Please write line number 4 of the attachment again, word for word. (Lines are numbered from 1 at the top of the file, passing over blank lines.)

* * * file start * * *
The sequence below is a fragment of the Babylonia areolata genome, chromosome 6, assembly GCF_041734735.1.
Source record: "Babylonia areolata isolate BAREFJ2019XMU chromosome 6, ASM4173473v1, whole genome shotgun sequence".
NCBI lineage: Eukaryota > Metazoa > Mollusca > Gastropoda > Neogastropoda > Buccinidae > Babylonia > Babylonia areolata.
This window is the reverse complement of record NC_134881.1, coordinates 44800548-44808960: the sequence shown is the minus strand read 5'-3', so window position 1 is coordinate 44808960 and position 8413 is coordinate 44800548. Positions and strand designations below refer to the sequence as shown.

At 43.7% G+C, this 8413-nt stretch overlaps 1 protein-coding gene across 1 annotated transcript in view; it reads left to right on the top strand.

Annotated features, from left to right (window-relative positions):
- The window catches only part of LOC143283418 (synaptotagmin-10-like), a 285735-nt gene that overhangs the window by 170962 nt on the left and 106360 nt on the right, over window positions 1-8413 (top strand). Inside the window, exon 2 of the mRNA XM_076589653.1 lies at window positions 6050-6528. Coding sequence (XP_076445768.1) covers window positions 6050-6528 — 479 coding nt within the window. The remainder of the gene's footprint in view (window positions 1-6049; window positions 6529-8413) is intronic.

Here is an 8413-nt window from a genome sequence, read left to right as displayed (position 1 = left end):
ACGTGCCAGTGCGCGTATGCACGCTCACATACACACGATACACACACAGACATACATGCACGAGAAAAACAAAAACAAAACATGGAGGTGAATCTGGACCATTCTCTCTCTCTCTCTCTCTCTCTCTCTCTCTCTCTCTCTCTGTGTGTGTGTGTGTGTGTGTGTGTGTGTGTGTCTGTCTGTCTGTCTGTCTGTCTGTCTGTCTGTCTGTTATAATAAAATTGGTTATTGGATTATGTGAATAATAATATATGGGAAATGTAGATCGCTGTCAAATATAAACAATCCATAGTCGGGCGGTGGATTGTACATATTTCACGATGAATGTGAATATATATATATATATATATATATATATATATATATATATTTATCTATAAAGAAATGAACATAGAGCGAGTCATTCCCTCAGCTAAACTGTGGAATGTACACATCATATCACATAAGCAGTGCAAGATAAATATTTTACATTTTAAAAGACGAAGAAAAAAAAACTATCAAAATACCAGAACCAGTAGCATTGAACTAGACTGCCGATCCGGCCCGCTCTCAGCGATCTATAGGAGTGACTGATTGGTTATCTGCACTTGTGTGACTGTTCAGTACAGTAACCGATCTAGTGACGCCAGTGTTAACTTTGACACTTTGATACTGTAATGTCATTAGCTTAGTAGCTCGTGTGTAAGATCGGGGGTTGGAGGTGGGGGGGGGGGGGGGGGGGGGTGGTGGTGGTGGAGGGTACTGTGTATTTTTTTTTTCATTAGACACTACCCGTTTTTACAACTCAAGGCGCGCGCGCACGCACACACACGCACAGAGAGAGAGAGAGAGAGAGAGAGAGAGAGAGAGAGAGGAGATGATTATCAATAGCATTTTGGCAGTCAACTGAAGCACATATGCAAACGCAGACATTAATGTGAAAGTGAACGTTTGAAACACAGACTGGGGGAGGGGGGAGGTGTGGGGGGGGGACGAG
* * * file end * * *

This window is the reverse complement of record NC_134881.1, coordinates 44800548-44808960: the sequence shown is the minus strand read 5'-3', so window position 1 is coordinate 44808960 and position 8413 is coordinate 44800548. Positions and strand designations below refer to the sequence as shown.